You can use thinly sliced onion (yellow or red) in lieu of shallots and neutral oil (or if not keeping kosher, butter) instead of chicken fat. I wouldn’t call chicken livers “easy to find,” but they are cheap and freeze well, so it’s always worth asking to see if wherever you are has them. That said, they are the bulk of this recipe, so if you can’t find them, you may want to skip it. Apples With Honey and Crushed Walnuts
Tradition is a beautiful thing, unless it requires you to make something you don’t enjoy making or eating. For me, that’s charoset. Classically, it’s an apple-walnut mixture, occasionally with a touch of cinnamon or dried fruit, or a combination, that ranges from chunky-relish to chunky-paste, and it’s never been my favorite thing on the table. I’ve always wanted it tangier, crunchier and, well, I wanted a salad. This is that salad. It’s meant to be more acidic than sweet, but adjust with vinegar and honey as needed to suit your preference. A note: Nearly everyone who ate this salad said it was their favorite part of this whole meal, which bruised my matzo ball ego, but I thought you should know.
Yield: 8 to 10 servings
Total time: 15 minutes
1 cup raw walnut pieces or halves 4 Honeycrisp or Pink Lady apples, or a comparable sweet-tart variety 2 tablespoons apple cider vinegar, plus more to taste Flaky sea salt and freshly ground black pepper 2 tablespoons honey, plus more to taste Olive oil, for drizzling
1. Heat oven to 325 degrees. Spread walnuts in an even layer on a rimmed baking sheet. Toast walnuts until golden brown and fragrant, 8 to 10 minutes. (You can also do this in a toaster oven.) Let cool. Using your hands or a knife if you like, crush or finely chop walnuts. Set aside.
2. Thinly slice apples (with a mandoline or a sharp knife) any way you please. (Rounds are excellent if you don’t mind eating the edible core.) Scatter the slices onto a large serving platter or bowl. Drizzle 2 tablespoons apple cider vinegar over apples, and season with salt and pepper; give them a little toss and drizzle with 2 tablespoons honey. Taste an apple slice and adjust seasoning with more vinegar or honey, as needed. Sprinkle with walnuts, and finish with a drizzle of olive oil, flaky salt and pepper.
If you have pears on hand and want to use them here, I think that’s a lovely idea. No walnuts, no problem: Any nut, especially almonds or pistachio would be great. Use fresh lemon or white-wine vinegar in lieu of the apple cider vinegar. Parsley Salad With Fennel and Horseradish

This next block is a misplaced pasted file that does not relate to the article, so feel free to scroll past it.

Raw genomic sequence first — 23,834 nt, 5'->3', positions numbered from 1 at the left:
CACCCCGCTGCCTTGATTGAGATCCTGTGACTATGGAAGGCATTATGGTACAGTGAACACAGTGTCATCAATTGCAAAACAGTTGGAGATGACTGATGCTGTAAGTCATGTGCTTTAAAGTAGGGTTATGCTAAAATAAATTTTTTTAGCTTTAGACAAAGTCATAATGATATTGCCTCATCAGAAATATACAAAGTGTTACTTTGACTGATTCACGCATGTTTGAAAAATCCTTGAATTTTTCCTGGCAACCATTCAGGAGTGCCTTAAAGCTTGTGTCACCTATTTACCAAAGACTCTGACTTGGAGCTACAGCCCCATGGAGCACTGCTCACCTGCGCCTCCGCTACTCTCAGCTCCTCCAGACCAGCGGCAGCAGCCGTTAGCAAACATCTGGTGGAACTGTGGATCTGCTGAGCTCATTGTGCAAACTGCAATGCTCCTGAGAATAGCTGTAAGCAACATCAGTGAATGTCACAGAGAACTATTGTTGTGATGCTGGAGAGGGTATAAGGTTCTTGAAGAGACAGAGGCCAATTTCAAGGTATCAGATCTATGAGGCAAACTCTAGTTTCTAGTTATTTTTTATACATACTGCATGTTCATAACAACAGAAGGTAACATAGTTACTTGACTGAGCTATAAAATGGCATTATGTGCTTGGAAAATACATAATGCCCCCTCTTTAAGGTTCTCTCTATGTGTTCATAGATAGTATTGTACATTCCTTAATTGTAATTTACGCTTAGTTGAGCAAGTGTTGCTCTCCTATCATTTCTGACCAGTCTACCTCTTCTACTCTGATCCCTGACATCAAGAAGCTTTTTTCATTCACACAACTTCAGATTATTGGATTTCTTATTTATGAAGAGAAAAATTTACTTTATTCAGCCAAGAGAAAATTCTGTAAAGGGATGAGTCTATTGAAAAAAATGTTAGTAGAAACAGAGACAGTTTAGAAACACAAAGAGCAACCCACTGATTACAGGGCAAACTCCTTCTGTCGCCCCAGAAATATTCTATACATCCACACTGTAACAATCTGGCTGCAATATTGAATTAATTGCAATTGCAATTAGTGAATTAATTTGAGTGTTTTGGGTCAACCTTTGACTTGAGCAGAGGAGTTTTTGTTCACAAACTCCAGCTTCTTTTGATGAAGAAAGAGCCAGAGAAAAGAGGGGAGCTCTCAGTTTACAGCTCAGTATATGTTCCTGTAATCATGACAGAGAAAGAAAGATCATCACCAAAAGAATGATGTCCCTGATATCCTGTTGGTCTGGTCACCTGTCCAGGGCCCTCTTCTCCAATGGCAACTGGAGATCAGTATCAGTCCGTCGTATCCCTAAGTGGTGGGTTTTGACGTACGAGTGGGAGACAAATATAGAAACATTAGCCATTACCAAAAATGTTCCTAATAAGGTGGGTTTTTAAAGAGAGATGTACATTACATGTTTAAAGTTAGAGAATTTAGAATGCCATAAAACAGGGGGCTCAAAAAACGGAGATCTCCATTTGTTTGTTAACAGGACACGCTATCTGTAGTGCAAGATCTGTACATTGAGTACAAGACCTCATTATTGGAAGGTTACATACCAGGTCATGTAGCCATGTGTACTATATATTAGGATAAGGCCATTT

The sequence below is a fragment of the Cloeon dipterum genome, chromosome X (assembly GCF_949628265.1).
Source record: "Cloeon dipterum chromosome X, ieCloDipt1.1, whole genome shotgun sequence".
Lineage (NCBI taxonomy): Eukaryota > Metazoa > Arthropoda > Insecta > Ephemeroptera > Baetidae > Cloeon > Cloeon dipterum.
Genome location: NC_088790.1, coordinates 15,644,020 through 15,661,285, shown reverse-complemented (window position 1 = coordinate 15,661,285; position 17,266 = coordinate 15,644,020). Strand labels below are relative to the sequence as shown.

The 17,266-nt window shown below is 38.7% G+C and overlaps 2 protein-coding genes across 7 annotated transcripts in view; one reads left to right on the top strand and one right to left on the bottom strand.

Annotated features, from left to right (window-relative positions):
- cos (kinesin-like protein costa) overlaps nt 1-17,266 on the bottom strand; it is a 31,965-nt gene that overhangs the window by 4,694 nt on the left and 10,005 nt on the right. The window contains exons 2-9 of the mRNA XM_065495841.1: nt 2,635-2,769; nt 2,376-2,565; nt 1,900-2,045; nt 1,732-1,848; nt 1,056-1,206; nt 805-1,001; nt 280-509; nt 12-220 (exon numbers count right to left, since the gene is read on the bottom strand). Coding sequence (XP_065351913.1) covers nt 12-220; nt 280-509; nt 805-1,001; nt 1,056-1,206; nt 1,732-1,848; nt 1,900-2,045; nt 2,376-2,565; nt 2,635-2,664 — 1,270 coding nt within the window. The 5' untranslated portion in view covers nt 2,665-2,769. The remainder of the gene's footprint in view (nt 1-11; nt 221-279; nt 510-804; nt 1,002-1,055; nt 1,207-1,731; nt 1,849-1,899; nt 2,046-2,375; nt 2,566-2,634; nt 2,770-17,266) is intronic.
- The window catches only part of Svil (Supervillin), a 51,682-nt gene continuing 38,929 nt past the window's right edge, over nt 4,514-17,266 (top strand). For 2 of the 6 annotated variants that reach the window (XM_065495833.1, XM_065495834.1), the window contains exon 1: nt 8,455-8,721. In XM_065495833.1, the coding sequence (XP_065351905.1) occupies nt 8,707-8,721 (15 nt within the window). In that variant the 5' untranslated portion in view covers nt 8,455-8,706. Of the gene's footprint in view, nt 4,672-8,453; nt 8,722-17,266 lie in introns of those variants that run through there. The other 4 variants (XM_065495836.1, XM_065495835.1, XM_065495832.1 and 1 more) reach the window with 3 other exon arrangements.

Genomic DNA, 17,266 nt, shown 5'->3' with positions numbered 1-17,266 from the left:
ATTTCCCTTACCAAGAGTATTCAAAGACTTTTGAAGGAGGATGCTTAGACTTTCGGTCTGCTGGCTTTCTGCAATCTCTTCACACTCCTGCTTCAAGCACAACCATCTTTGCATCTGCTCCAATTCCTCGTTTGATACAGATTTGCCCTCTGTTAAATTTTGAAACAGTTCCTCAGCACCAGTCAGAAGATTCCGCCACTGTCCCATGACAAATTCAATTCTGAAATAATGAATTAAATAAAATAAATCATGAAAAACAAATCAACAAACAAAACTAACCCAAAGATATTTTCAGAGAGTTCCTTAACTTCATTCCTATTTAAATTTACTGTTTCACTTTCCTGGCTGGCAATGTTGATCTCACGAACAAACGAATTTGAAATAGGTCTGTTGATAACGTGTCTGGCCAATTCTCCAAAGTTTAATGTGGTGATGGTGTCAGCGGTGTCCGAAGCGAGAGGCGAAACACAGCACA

I have always been the one at the Seder table to finish my sprigs of parsley dipped in salt water (done during the Seder to represent tears shed), and then ask my neighbor to the left, “You going to finish that?” What can I say, I love everything about parsley: the sturdy, leafy texture; the almost bitter, verdant flavor. And I think a well-salted, excessively lemony bowl of it is something that most tables could benefit from, especially if those tables include braised pots of red meat.
Yield: 8 to 10 servings
Total time: 10 minutes
2 fennel bulbs, thinly sliced 1 large bunch parsley, tender stems and leaves 1/4 cup fresh lemon juice, plus more to taste Kosher salt and freshly ground black pepper Olive oil, for drizzling Fresh horseradish, for grating
1. Toss fennel and parsley together in a medium bowl. Add lemon juice, season with salt and pepper, and toss to coat. Season again with salt, pepper and more lemon juice if you like. (It should be fairly lemony.)
2. Drizzle with olive oil, toss to coat and grate a bit of fresh horseradish over everything, gently tossing to distribute the horseradish. (Doing it this way prevents clumping.) Transfer to a serving bowl and grate more horseradish over before serving.
The shaved fennel here provides a bit of bulk and crunch, but, if you can’t find fennel, you could easily use thinly sliced radish, cabbage or celery. Fresh horseradish is one of those things that’s more available than you think, inexplicably included among the exotic mushrooms and other “specialty produce” at many chain grocery stores. That said, if you can’t find it, feel free to use a dab of prepared horseradish when tossing the fennel or simply skip it, and be sure to give a few extra grinds of black pepper to compensate for its heat. Spicy, Garlicky Carrots
Possibly one of the few occasions when crowding the skillet is a good thing, this recipe calls for carrots cooked in fat — schmaltz, olive oil, butter — with a pinch of something spicy — red-pepper flakes, cayenne, even hot paprika — and sort of half-steamed on top of one another until they’re just tender. (No mushy carrots here, please.) At the end, they are seasoned with a bit of finely grated or chopped garlic off the heat, which quiets the garlicky punch without extinguishing it entirely. They’re maybe the most simply cooked carrots imaginable, but similarly to a sandwich cut into triangles, the fact that they are sliced into rounds makes them taste above-average delicious.
Yield: 8 to 10 servings
Total time: 15 minutes
1/4 cup chicken fat, olive oil or unsalted butter 1/4 cup olive oil Pinch of red-pepper flakes (optional) 2 bunches carrots, topped removed (about 1 pound), thinly sliced into rounds Kosher salt and freshly ground black pepper 1 garlic clove, finely chopped or grated